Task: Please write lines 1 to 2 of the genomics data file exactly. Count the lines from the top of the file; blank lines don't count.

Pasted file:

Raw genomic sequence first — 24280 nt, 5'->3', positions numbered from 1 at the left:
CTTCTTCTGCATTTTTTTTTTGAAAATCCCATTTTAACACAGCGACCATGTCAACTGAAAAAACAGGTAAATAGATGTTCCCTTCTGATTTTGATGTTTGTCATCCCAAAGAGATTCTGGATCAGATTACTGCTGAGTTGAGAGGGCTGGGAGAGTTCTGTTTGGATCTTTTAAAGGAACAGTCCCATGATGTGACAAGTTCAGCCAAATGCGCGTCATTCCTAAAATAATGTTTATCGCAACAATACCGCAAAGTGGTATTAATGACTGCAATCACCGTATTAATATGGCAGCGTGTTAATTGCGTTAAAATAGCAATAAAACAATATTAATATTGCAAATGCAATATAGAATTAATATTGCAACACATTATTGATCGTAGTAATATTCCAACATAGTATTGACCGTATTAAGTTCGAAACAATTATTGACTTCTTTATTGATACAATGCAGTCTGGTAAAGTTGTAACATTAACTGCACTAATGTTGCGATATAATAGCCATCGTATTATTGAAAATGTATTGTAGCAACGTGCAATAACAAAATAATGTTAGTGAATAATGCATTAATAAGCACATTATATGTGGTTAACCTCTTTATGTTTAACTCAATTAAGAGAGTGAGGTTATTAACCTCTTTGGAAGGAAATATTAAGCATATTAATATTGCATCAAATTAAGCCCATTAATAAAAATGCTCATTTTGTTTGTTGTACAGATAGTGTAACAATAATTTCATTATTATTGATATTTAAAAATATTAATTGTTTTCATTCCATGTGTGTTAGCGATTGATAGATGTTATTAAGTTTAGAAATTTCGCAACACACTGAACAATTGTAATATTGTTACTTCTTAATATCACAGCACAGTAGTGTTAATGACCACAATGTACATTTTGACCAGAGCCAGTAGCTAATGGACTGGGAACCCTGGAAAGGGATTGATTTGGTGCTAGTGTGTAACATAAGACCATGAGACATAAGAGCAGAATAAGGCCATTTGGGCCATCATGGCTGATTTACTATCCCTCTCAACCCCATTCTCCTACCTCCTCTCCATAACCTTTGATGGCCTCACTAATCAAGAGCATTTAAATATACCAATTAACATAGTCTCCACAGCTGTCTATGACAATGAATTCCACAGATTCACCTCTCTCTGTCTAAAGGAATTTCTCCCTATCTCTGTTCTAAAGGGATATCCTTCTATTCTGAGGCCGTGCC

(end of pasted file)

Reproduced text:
Raw genomic sequence first — 24280 nt, 5'->3', positions numbered from 1 at the left:
CTTCTTCTGCATTTTTTTTTTGAAAATCCCATTTTAACACAGCGACCATGTCAACTGAAAAAACAGGTAAATAGATGTTCCCTTCTGATTTTGATGTTTGTCATCCCAAAGAGATTCTGGATCAGATTACTGCTGAGTTGAGAGGGCTGGGAGAGTTCTGTTTGGATCTTTTAAAGGAACAGTCCCATGATGTGACAAGTTCAGCCAAATGCGCGTCATTCCTAAAATAATGTTTATCGCAACAATACCGCAAAGTGGTATTAATGACTGCAATCACCGTATTAATATGGCAGCGTGTTAATTGCGTTAAAATAGCAATAAAACAATATTAATATTGCAAATGCAATATAGAATTAATATTGCAACACATTATTGATCGTAGTAATATTCCAACATAGTATTGACCGTATTAAGTTCGAAACAATTATTGACTTCTTTATTGATACAATGCAGTCTGGTAAAGTTGTAACATTAACTGCACTAATGTTGCGATATAATAGCCATCGTATTATTGAAAATGTATTGTAGCAACGTGCAATAACAAAATAATGTTAGTGAATAATGCATTAATAAGCACATTATATGTGGTTAACCTCTTTATGTTTAACTCAATTAAGAGAGTGAGGTTATTAACCTCTTTGGAAGGAAATATTAAGCATATTAATATTGCATCAAATTAAGCCCATTAATAAAAATGCTCATTTTGTTTGTTGTACAGATAGTGTAACAATAATTTCATTATTATTGATATTTAAAAATATTAATTGTTTTCATTCCATGTGTGTTAGCGATTGATAGATGTTATTAAGTTTAGAAATTTCGCAACACACTGAACAATTGTAATATTGTTACTTCTTAATATCACAGCACAGTAGTGTTAATGACCACAATGTACATTTTGACCAGAGCCAGTAGCTAATGGACTGGGAACCCTGGAAAGGGATTGATTTGGTGCTAGTGTGTAACATAAGACCATGAGACATAAGAGCAGAATAAGGCCATTTGGGCCATCATGGCTGATTTACTATCCCTCTCAACCCCATTCTCCTACCTCCTCTCCATAACCTTTGATGGCCTCACTAATCAAGAGCATTTAAATATACCAATTAACATAGTCTCCACAGCTGTCTATGACAATGAATTCCACAGATTCACCTCTCTCTGTCTAAAGGAATTTCTCCCTATCTCTGTTCTAAAGGGATATCCTTCTATTCTGAGGCCGTGCC